• 120g egg whites
  • 200g castor sugar
  • 5g cornflour
  • 5mls white wine vinegar
  • 50g crushed pecan nuts
  • 400mls double cream
  • Toffee sauce
  • 2 bananas
  • 7 whole pecan nuts

I am almost never late. I hate lateness for all the reasons anyone might do. It implies a certain sense of importance… that the late person somehow thinks their time is so much more important than the poor person waiting. It’s plain rude. And yet here I am with a late recipe. I could tell you I’ve been working every day until silly o’clock recently. Or I could tell you that I’m not feeling so good. Or I could just stop making excuses and get on with the recipe. The late recipe. Here she is… ta da! I hope she was worth waiting for.

Comments, as always, welcomed.

One year ago: Baileys chocolate fridge cake truffles  and Experimental banana loaf

Two years ago: Cherry, white choc and apricot biscuits and Reeses’ inspired chocolate and peanut tart andSesame, quinoa and carrot salad

Pecan & banoffee mini pavolovas

Makes about 7 but depends how large you make your mini pavs.

  • 120g egg whites (about 4 but depends on size of your eggs)
  • 200g castor sugar
  • 5g cornflour
  • 5mls white wine vinegar
  • 70g crushed pecan nuts
  • 400mls double cream
  • Toffee sauce – homemade or bought
  • 2 bananas
  • 7 whole pecan nuts
  • More crushed pecans if you wish

Whisk your egg whites until beginning to hold their peaks. Then whisk in 1 teaspoon of the castor sugar at a time. I know this is laborious but if you rush it and throw the lot in you’re less likely to make sure it all dissolves into the egg and you might end up with weeping meringue. Might.

Once the sugar’s all in, the mixture should look really white and glossy, then add in the cornflour and white wine vinegar. Whisk again. The combination of these ingredients makes for a mallowy chewy middle to your meringue so whilst they’re desirable they’re not a reason to run to the local shops if you don’t have them. Then use a metal spoon to very gently fold in 50g of the crushed pecan nuts. Don’t stir or use your mixer as if you do the meringue collapses.

Pop some foil or baking parchment on a baking tray, fixing it down with a little sticky meringue. Then spoon about 2 heaped tablespoons of the meringue onto the foil/parchment to make each nest. You can leave in a big snowy heap or use your fingers and the back of a teaspoon to slightly hollow out the middle for holding double cream later. Up to you. (You can squash the meringues after baking instead to make a pocket for the cream if you prefer, but they will crack as you do this.) Then sprinkle another 20g of the crushed pecans over the top of the meringues.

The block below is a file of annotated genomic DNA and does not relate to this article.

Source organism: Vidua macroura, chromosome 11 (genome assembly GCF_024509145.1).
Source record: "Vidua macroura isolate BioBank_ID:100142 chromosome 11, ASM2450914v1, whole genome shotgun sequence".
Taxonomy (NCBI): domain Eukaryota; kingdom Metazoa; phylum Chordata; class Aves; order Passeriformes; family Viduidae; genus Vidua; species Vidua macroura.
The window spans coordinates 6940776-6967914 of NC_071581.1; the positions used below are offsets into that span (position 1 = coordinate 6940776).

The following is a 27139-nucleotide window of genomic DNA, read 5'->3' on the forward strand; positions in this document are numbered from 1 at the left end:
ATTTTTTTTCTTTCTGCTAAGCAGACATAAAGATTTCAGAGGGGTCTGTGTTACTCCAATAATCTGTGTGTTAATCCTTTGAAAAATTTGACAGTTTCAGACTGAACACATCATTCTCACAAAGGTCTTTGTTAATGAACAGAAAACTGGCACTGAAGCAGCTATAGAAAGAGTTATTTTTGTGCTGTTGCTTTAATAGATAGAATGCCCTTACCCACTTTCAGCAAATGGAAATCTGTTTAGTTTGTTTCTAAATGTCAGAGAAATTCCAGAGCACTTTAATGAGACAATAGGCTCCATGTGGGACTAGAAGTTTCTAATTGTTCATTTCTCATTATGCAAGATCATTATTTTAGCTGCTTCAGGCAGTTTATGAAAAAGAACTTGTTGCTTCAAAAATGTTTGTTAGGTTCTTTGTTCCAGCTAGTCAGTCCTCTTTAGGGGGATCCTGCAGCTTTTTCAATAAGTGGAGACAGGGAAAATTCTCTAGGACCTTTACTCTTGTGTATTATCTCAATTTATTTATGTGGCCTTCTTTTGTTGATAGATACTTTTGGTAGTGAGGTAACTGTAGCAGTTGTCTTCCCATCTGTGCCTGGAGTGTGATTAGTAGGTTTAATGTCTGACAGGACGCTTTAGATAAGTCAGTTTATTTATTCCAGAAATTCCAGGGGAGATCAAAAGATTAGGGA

Bake at the bottom and on the middle shelf of a preheated oven at 140C. (For these are the coolest areas of most ovens and we’re trying to dry these meringues out, not bake them so that they brown.) As soon as they go into the oven turn it down to about 100C, or 90C for a fan. Then after 45 minutes turn the oven off entirely but don’t open it.

About 35 minutes into baking I tend to open the oven door and  have a little prod to make sure the oven has worked it’s magic and the outsides of the meringue are hard. If not they need a little longer than the aforementioned 45 minutes. Then I DO NOT OPEN the oven for the last ten minutes of baking. I turn the oven off and then leave the little snowy meringues to slowly come to room temperature for a few hours. Easier to just make these last thing at night and leave them until the morning in your oven.

Once completely cold I fill with whipped cream, sliced bananas (dipped in lemon juice if not serving immediately to stop any browning) and toffee sauce, oh and more pecans. Both crushed and whole. This is a serious dessert for people who are serious about things like cream, sugar and nuts.

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